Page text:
Williams remembers Nighthawk as Robert Lee McCoy, which was the name Robert had taken upon leaving the South for St. Louis in the mid-’30s when he was reportedly being sought for shooting a man. In St. Louis and East St. Louis, Nighthawk fell in with the local blues circle which included Big Joe, Charley Jordan, Walter Davis, Henry Townsend, Speckled Red, Peetie Wheatstraw, John Lee “Sonny Boy” Williamson and others, and in May 1937 made his recording debut for Bluebird in Aurora, Ill., with Sonny Boy and Big Joe. For the next few years, he and other St. Louis artists continued to come to Aurora or Chicago to record. His records were issued first under the name Robert Lee McCoy, then Rambling Bob, and, when he switched to Decca in 1940, Peetie’s Boy. He appeared on numerous sessions as a sideman, playing either harmonica or guitar behind more than a dozen other Bluebird and Decca singers. Although Big Joe remembers Nighthawk as a second guitarist who only played the bass lines in those days, the slide guitar had already appeared on several of Robert’s records. Clearly the main influence was Tamps Red, whose house was a combination hostel and rehearsal hall for artists coming to Chicago for sessions in the ’30s and ’40s. To the delicacy and phrasing of Tampa Red’s bottleneck Nighthawk added the bite and toughness of the Delta.
Nighthawk spent some time in Chicago in the early ’40s, doing session work and playing around the city with Annie (probably Ann Sortier), one of a series of wives or girl friends who sang or danced. But, as was his custom, Nighthawk soon moved on, to other towns and other women. Big Joe said, “He didn’t stay in no one place too long. He’d come here and leave–he played lots of clubs in Chicago, though, with Sonny Boy and different ones, but he’d be havin’ a record shop or some kind of business, and the next thing, he done put up and gone…he’d go back to Big Foot Country, all in the Delta country. He was makin’ lots of money. Played the roadhouses and things like that, all down in Blytheville, Steele, Mo., and on to West Memphis and on down to Friars Point, Clarksdale, Vicksburg, Louisiana. . . .”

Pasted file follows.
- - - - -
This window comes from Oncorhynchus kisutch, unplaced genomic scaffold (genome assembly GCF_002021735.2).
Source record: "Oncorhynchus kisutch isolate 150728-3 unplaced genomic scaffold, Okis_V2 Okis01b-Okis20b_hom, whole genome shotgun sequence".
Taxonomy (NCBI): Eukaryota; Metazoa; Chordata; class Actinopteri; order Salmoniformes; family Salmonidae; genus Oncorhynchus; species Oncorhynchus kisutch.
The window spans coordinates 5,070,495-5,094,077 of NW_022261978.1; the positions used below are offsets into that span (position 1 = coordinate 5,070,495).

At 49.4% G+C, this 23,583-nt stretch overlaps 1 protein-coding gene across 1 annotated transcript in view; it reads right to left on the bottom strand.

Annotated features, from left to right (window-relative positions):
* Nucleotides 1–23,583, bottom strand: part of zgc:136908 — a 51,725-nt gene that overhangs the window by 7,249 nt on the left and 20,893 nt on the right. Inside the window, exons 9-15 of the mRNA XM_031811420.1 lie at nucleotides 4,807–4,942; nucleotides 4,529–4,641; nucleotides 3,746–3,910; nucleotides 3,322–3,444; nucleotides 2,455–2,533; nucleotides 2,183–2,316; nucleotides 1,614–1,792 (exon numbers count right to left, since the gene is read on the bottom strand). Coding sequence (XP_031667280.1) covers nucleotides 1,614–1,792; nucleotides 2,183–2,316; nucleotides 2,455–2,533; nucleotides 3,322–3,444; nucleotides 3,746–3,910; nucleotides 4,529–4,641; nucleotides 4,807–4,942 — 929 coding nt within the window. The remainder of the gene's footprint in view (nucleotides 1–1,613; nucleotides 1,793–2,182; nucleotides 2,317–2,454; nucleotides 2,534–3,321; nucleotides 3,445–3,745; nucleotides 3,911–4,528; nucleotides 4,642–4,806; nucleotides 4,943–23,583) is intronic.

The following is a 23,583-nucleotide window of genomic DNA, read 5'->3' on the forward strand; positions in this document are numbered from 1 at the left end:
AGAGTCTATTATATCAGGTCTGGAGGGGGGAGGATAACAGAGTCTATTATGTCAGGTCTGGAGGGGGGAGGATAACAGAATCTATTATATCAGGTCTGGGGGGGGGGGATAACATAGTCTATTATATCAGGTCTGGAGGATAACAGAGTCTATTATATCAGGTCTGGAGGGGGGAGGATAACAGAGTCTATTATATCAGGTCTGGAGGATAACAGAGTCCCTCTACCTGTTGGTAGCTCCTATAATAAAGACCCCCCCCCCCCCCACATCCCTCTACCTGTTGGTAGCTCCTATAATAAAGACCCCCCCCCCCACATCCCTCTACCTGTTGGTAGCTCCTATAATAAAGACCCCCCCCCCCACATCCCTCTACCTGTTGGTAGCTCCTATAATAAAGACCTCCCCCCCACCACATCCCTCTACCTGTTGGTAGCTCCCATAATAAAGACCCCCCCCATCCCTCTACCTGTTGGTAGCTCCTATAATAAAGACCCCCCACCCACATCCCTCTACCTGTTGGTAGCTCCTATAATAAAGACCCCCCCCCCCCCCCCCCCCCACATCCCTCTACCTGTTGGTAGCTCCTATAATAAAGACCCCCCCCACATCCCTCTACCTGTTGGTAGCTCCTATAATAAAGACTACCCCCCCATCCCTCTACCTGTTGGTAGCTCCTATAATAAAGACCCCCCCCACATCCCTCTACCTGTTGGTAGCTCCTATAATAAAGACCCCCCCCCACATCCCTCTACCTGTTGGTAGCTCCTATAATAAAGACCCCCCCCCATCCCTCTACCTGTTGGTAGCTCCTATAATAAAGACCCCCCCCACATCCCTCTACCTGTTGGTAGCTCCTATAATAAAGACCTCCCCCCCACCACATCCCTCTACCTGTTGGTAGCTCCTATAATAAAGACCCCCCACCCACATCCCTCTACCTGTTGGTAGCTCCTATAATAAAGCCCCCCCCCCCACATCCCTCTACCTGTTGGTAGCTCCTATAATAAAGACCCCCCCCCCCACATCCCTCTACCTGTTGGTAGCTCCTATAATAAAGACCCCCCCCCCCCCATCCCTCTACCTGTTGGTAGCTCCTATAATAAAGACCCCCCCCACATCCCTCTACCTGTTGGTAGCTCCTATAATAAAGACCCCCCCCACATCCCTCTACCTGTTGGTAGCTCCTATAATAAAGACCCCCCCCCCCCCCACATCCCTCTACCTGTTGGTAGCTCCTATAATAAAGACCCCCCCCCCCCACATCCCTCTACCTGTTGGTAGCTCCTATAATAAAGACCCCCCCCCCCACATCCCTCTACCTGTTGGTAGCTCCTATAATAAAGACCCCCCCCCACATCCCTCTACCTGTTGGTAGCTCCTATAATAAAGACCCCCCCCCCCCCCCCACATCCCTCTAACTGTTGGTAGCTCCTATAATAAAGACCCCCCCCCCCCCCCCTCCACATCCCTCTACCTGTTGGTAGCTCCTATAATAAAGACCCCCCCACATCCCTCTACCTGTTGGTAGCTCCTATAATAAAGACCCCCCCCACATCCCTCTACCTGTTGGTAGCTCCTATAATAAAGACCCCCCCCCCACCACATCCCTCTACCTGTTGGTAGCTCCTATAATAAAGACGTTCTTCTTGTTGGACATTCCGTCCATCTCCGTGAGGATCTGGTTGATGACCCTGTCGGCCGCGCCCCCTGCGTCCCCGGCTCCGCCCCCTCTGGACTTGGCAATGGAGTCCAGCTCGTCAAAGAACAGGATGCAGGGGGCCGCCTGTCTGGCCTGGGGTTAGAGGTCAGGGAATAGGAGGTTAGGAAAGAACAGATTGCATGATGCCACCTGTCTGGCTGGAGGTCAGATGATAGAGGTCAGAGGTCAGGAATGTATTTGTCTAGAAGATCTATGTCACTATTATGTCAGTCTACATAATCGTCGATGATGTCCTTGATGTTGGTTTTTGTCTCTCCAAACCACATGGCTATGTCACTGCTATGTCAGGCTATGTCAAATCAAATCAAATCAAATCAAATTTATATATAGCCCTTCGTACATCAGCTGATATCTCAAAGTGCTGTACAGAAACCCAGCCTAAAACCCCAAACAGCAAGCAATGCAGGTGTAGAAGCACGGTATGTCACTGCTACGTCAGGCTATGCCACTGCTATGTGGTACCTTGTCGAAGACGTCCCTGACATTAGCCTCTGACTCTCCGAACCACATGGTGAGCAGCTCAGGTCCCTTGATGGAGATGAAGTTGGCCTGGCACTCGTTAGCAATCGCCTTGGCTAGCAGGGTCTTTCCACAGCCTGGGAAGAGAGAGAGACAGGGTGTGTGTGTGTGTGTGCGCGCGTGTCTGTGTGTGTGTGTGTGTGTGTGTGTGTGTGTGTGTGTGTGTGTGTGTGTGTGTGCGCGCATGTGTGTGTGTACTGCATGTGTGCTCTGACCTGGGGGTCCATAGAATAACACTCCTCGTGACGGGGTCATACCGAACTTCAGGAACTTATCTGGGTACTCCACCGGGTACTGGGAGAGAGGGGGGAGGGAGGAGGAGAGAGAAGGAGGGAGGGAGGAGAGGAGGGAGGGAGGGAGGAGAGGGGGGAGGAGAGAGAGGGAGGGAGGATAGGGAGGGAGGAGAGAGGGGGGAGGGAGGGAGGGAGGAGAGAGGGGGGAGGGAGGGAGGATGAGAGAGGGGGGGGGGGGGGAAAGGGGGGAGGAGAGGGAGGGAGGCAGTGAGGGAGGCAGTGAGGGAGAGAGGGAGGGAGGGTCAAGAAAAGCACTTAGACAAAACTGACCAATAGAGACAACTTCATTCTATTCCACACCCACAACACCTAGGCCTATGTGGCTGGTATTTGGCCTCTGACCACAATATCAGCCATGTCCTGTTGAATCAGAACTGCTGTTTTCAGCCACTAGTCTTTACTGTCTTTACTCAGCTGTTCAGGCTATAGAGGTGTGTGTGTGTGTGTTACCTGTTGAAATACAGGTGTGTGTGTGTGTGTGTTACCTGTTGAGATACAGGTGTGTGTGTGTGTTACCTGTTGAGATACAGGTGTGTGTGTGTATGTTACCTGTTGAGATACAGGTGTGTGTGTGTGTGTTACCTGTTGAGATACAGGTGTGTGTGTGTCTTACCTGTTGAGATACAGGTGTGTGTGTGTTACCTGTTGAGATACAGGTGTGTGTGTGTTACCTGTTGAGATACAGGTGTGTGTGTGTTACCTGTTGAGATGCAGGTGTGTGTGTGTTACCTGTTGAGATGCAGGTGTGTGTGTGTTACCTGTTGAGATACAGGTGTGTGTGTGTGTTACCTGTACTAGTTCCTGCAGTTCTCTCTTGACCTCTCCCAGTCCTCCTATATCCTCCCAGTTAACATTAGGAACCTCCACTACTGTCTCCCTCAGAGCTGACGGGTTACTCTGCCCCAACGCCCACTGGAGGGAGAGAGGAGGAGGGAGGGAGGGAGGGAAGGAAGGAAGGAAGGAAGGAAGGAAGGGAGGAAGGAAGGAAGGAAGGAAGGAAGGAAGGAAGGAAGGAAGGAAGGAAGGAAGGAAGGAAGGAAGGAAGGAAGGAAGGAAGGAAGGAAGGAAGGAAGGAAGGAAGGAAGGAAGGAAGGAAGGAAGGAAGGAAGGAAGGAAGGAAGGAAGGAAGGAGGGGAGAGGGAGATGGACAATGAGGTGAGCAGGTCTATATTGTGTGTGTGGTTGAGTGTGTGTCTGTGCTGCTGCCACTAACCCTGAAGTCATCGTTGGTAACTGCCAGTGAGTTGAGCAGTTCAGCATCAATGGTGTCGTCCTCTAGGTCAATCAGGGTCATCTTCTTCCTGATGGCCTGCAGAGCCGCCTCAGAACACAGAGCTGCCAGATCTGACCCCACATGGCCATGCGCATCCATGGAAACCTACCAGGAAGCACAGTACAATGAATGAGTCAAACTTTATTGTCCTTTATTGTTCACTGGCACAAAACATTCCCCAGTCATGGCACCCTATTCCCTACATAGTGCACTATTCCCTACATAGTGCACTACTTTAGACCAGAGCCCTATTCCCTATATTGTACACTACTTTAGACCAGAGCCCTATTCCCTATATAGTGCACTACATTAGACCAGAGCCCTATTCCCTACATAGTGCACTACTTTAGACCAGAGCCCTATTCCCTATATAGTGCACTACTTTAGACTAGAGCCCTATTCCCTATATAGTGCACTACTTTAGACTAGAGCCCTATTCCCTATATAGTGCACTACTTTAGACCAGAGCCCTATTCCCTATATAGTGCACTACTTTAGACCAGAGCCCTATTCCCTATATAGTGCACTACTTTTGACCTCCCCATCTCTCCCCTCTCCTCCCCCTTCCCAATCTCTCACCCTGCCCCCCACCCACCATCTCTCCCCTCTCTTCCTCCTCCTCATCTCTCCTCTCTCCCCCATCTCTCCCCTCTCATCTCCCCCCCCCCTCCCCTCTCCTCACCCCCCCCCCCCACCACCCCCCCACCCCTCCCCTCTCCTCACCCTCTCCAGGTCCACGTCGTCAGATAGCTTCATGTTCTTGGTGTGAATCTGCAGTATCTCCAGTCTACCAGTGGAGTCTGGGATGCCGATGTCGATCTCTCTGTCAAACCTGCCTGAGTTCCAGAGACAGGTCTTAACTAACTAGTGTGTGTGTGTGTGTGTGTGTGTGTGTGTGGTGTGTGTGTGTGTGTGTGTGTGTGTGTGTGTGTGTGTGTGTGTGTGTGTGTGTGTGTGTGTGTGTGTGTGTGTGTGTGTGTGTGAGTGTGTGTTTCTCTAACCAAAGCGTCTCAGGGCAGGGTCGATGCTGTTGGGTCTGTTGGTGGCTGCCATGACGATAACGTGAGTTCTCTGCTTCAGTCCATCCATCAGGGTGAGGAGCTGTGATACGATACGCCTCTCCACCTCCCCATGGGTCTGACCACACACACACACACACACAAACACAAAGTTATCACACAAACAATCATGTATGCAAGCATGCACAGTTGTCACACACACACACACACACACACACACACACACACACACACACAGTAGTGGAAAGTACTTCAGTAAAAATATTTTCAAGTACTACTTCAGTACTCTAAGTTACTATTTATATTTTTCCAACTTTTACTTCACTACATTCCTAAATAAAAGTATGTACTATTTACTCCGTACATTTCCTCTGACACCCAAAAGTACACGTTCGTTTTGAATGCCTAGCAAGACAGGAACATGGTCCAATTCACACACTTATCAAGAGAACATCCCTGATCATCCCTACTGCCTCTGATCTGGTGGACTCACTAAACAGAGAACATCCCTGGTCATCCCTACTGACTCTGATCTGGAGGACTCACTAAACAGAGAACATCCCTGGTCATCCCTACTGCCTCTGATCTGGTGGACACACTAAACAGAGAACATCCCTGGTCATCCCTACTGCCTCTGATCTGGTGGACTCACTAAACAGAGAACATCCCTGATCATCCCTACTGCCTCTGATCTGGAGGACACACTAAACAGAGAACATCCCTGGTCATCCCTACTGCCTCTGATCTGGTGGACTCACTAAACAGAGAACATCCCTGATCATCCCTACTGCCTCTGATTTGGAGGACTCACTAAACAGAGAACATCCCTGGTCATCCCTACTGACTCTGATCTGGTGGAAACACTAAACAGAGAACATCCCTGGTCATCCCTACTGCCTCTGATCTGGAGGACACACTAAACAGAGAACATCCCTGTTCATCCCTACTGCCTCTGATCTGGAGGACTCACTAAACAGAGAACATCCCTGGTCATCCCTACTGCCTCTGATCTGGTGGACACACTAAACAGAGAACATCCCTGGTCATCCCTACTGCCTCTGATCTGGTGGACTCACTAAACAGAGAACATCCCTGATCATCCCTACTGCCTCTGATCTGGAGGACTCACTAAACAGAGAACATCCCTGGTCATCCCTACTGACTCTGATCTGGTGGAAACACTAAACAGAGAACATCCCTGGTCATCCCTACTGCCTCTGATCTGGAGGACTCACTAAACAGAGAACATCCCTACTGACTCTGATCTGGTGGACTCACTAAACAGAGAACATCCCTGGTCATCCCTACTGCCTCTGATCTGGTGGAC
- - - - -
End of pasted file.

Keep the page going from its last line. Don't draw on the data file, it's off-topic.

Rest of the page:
In 1942, back in Helena, Robert was embarking on a new phase of his career, one which finally brought him recognition as a major bluesman. In St. Louis or Chicago, he’d no doubt been active enough, but he seemed to be a secondary figure in cities filled with the biggest names in blues. In “Big Foot Country,” however, he was becoming a Delta blues legend. Taking the sobriquet Robert Nighthawk (from his first record, “Prowling NightHawk”) and amplifying his guitar, he got himself a spot on KFFA, and from there his name continued to grow throughout the area. The radio broadcasts, usually sponsored by the manufacturers of Bright Star or Mother’s Best flour, gave Nighthawk a chance to both solicit and advertise his nightly engagements at cafes, clubs, or dances. He was now a bandleader, too, employing, among others, Stackhouse, Ike Turner, Earl Hooker, Pinetop Perkins, Ernest Lane and Red Stevenson (a drummer whom Nighthawk nicknamed Kansas City Red.) Nighthawk was the chief competitor of Rice Miller, the second “Sonny Boy Williamson,” who was broadcasting on KFFA for King Biscuit Flour.
In the late ’40s Nighthawk based his operations from other towns and other radio stations in Arkansas, Mississippi and Tennessee, also heading through Missouri, Kentucky and southern Illinois with various band members–personnel tended to change due to the leader’s rambling ways and his habit of shortchanging and/or stranding his sidemen along the route. His only steady accompanist seemed to be a dancer-turned-drummer from Helena named Edward Lee Irvin, better known as Shorty, sometimes as Little Nighthawk. Robert didn’t record again until Muddy helped set him up with Chess in 1948, but he had been turning down offers while in Helena, according to Kansas City Red. “Robert, he was a stubborn type about recording. He never was too interested till he got up to Chicago and started playing,” says Red.
During the next few years, Robert recorded a number of songs he’d been doing on the radio shows, including his theme instrumental, “Nighthawk Boogie,” several Tampa Red selections, and a lovely blues which Kansas City Red usually sang, “The Moon Is Rising.” He drew on material from other blues singers such as Tommy Johnson, Jim Jackson, Bumble Bee Slim and Willie Love; he wrote new songs, too.